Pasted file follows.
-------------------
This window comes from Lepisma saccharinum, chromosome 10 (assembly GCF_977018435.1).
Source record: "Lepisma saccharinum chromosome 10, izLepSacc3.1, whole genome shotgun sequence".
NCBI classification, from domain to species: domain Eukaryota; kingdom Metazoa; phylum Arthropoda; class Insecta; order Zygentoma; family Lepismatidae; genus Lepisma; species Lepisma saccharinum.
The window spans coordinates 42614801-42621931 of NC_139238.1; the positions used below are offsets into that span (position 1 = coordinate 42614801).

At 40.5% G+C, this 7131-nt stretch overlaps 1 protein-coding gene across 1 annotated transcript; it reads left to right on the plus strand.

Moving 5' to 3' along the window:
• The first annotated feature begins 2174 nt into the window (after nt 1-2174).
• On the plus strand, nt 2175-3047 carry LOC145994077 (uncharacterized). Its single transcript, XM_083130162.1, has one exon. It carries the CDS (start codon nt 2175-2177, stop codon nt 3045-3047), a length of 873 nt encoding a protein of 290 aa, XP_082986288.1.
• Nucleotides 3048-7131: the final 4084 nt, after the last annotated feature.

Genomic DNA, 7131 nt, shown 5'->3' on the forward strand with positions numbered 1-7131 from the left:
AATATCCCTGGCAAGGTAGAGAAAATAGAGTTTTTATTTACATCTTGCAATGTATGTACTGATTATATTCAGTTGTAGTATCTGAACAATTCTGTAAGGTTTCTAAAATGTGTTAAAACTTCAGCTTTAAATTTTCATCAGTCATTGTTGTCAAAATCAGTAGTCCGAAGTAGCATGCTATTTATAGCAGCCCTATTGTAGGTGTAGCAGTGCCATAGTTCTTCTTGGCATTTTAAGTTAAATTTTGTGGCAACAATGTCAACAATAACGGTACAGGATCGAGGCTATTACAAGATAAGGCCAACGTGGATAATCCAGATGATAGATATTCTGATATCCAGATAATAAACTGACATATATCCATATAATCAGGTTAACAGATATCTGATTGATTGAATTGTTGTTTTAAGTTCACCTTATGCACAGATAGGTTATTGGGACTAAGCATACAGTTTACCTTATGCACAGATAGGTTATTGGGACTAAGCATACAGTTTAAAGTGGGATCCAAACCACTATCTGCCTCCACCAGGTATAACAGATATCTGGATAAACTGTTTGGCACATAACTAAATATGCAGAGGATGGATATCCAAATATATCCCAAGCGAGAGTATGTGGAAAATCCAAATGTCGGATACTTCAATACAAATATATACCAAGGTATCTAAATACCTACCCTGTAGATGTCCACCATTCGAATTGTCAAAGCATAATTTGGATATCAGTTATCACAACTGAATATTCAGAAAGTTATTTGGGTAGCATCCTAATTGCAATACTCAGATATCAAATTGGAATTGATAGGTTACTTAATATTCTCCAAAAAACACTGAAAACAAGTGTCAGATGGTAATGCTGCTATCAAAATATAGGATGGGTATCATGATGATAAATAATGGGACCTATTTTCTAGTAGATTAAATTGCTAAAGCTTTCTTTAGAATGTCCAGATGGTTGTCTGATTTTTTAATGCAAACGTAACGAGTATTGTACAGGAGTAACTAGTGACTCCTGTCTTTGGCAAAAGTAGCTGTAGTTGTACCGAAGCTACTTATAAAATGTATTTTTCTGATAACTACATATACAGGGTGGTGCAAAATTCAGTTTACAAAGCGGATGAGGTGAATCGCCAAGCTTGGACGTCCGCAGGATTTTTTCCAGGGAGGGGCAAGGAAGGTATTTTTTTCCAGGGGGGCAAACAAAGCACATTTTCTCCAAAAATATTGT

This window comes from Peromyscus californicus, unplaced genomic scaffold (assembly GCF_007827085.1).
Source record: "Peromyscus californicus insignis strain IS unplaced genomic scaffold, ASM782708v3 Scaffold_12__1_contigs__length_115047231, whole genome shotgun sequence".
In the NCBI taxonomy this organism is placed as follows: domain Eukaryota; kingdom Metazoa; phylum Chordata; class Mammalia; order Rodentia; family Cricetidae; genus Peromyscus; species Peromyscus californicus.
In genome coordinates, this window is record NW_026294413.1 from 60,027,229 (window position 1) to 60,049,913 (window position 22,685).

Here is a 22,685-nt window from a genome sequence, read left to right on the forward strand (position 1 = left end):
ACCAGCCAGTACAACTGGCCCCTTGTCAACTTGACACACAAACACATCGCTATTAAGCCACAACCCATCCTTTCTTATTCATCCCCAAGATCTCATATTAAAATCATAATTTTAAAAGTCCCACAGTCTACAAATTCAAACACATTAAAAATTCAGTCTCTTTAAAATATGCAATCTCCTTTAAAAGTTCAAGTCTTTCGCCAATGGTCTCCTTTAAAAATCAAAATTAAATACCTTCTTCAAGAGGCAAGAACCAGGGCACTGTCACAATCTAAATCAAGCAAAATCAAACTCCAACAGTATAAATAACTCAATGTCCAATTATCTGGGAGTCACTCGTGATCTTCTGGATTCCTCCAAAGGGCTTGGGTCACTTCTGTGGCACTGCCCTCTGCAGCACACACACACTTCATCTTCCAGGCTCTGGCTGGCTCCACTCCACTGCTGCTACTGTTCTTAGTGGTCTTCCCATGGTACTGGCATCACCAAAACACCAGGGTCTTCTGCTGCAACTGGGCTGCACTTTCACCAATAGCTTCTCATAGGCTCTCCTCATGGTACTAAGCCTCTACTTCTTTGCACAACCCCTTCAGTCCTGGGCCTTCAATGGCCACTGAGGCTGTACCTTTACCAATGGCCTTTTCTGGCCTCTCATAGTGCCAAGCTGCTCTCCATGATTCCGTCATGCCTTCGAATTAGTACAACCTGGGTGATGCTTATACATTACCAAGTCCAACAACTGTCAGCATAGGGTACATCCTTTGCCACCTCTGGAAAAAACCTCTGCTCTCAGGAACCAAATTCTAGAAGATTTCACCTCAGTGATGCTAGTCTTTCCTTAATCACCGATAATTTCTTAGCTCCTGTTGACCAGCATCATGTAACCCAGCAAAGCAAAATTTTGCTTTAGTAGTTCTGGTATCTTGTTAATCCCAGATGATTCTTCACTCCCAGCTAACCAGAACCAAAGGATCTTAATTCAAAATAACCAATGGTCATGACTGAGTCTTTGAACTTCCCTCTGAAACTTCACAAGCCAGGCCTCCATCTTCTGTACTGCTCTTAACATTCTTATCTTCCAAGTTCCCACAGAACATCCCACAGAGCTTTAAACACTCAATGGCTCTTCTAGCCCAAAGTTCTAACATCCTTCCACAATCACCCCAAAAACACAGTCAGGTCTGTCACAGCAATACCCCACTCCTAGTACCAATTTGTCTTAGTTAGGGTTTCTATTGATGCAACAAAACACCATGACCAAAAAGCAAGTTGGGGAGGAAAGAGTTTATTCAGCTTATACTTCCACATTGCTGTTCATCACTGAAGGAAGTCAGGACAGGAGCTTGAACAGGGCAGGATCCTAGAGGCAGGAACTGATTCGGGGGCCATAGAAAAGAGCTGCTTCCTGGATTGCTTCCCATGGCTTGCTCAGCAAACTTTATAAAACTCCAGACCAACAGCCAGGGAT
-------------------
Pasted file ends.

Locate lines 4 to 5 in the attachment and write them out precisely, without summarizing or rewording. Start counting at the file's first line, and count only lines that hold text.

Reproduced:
The window spans coordinates 42614801-42621931 of NC_139238.1; the positions used below are offsets into that span (position 1 = coordinate 42614801).

At 40.5% G+C, this 7131-nt stretch overlaps 1 protein-coding gene across 1 annotated transcript; it reads left to right on the plus strand.